Another benefit of the generated database according to the invention is the ability to enable more complex queries and comparisons of media presentations to increase the ability of people to research media content and culture.

As can be appreciated in FIG. 6, not each movie portion may have an associated indexed segment. For example, the movie “Cast Away” has a large portion of the movie where no talking occurs. Portion 614 does not have any subtitle text associated with that portion of the movie and thus in one aspect of the invention, this portion of the movie, when being preprocessed, will produce no indexed segments.

The indexed segments may also include other information about each portion 606. For example, the music being played in the background (composer, orchestra, soloist, or other of information), the name of the actor or the character speaking the subtitle lines, etc. The indexed segment maybe associated with any type of information for that particular segment that may be useful for the user to understand when the indexed segment is presented to the user for viewing, purchasing, watching, etc.

As can be seen in FIG. 5 and FIG. 6, when applied to movies, the invention results in a flattened representation of a movie and its content, analogous perhaps to a first order approximation in mathematics. This representation of a movie may assist in preserving a meaningful presentation of content, without displaying the original presentation itself. The invention may thus improve the archival capabilities of organizations such as the Library of Congress or other content industry reference groups. In commercial applications, by allowing customers access to an index or database of indexed movie segments as described herein, content providers and merchandisers could allow searchable access to content while maintaining the rights of copyright owners. These ways might include via digital cable, satellite, or broadband internet transmission, or a storage medium such as DVD.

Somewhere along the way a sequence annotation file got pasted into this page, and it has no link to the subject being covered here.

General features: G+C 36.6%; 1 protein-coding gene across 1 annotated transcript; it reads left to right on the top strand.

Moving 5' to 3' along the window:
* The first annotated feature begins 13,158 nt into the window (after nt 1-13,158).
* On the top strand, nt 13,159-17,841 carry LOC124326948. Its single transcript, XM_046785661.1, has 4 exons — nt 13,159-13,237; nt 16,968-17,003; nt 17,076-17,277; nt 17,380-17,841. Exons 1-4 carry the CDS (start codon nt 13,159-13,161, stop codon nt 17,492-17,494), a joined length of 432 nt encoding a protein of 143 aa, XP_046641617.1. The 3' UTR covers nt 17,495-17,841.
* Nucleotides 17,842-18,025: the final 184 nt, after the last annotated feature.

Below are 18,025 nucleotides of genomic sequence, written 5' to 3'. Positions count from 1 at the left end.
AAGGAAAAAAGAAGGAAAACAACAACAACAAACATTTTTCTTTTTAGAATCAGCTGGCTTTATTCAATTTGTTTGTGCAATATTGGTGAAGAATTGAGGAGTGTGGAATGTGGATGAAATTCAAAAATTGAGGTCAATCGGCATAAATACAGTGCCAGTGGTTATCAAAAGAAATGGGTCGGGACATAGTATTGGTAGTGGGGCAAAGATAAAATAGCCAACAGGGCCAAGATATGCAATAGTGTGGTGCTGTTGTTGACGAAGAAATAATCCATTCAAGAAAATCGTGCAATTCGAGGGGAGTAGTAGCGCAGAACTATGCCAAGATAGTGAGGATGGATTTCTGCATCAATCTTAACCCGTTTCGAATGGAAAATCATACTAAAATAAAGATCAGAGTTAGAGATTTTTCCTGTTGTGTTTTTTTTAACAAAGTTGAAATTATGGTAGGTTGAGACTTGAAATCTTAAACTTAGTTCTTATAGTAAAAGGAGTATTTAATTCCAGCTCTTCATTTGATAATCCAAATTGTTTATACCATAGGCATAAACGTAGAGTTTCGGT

There are also various ways in the context of printed media to make use of this particular advantage of the invention. Depending on how content from printed media is organized in a database, the legal owner of that content can control the level of access permitted to users. This may include arranging content from published texts as units such as, sentences, paragraphs, articles, pages, chapters, or volumes. This is just one way of using the invention to arrange content in a manner consistent with the legal owner of the printed media from which that content is derived.